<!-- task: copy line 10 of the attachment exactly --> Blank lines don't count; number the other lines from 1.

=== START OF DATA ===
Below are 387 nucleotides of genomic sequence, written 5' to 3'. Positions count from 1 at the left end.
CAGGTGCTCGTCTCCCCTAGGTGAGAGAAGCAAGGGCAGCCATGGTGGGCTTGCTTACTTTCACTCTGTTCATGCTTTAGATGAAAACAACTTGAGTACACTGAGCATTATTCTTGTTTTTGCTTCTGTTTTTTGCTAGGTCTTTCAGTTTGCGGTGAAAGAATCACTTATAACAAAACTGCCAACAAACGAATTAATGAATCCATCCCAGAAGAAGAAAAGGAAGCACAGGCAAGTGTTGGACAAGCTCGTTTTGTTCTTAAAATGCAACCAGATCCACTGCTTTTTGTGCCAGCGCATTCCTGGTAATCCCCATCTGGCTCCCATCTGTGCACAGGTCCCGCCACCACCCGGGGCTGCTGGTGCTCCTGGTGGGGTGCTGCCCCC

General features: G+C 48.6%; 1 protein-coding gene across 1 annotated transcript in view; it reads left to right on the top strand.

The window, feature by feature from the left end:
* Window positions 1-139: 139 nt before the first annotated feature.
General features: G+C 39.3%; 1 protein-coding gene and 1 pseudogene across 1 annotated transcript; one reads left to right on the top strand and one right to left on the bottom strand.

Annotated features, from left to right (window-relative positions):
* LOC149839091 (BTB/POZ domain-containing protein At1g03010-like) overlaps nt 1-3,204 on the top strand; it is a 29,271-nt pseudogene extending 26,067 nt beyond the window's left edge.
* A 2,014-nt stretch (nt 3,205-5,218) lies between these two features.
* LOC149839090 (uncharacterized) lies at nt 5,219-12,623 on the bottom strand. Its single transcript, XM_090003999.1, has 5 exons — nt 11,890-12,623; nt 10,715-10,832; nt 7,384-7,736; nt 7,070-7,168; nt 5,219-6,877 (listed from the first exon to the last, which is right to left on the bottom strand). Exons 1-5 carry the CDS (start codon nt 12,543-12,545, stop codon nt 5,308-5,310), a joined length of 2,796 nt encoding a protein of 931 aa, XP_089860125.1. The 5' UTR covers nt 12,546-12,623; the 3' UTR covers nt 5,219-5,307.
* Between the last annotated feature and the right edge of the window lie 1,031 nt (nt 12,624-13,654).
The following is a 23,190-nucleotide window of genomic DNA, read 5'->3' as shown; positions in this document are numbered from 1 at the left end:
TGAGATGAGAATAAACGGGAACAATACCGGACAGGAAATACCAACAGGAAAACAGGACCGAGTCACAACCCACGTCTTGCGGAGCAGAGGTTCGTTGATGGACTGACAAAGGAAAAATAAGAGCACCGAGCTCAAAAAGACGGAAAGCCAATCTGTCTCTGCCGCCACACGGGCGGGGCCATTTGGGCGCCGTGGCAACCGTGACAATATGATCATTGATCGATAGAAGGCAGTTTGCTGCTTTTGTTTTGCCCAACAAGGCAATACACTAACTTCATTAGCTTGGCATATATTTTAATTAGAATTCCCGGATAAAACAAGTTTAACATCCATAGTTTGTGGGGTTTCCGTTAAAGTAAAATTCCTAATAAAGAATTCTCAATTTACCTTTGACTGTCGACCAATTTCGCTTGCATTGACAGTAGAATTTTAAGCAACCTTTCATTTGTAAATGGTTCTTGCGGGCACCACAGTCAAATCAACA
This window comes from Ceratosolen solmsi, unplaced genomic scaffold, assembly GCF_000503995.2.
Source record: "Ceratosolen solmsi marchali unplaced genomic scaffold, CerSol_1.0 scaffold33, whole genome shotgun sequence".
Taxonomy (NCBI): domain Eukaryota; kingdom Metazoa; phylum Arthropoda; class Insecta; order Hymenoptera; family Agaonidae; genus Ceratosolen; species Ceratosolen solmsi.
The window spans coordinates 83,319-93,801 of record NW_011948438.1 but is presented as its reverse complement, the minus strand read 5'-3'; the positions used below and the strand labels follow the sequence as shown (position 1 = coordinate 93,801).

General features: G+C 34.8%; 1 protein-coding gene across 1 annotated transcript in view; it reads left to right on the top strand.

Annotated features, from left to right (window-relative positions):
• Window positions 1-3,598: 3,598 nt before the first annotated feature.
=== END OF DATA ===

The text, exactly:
* LOC149839090 (uncharacterized) lies at nt 5,219-12,623 on the bottom strand. Its single transcript, XM_090003999.1, has 5 exons — nt 11,890-12,623; nt 10,715-10,832; nt 7,384-7,736; nt 7,070-7,168; nt 5,219-6,877 (listed from the first exon to the last, which is right to left on the bottom strand). Exons 1-5 carry the CDS (start codon nt 12,543-12,545, stop codon nt 5,308-5,310), a joined length of 2,796 nt encoding a protein of 931 aa, XP_089860125.1. The 5' UTR covers nt 12,546-12,623; the 3' UTR covers nt 5,219-5,307.